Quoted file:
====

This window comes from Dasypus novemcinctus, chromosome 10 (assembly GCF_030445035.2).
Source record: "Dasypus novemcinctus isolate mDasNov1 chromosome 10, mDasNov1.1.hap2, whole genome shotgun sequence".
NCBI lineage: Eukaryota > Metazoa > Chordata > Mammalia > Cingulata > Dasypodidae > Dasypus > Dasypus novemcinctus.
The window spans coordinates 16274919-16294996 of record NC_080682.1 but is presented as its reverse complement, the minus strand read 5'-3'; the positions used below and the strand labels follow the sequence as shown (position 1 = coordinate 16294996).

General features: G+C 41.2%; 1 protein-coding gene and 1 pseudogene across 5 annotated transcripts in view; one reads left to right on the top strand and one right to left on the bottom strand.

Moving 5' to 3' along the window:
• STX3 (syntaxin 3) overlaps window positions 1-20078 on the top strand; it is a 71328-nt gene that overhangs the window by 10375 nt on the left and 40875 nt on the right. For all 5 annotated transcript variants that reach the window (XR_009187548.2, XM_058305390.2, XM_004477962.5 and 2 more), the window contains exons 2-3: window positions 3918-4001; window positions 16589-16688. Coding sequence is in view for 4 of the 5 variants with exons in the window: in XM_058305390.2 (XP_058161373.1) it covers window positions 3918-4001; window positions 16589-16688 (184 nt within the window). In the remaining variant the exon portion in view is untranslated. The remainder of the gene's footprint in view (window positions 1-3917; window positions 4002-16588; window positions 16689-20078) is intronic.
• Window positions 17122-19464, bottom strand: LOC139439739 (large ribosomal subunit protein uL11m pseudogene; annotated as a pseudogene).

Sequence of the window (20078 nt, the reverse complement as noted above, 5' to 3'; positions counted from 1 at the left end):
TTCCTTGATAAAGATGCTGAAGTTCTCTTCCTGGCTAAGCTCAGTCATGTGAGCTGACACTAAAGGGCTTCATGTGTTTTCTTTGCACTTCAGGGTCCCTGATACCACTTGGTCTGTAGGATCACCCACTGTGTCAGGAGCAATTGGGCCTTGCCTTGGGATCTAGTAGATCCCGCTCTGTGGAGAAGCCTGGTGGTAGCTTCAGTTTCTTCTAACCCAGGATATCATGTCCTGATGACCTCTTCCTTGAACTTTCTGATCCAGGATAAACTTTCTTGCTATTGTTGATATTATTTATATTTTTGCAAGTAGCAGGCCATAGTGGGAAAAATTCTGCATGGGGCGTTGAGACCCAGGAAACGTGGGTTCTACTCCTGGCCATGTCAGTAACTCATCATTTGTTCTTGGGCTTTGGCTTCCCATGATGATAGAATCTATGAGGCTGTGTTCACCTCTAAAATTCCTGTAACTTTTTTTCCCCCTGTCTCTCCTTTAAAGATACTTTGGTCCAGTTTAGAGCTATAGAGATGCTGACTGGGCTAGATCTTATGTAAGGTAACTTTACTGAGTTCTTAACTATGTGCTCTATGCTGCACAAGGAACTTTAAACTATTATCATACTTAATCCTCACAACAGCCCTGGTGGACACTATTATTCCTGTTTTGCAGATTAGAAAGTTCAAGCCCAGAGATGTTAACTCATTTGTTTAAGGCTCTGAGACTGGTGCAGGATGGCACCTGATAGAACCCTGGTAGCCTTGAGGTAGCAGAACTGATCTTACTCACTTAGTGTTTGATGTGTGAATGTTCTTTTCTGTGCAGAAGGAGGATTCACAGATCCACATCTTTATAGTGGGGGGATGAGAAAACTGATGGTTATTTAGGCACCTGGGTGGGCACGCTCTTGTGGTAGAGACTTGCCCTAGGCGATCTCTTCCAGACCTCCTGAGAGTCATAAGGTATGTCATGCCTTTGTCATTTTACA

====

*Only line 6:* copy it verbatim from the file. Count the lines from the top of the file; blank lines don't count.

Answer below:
Moving 5' to 3' along the window: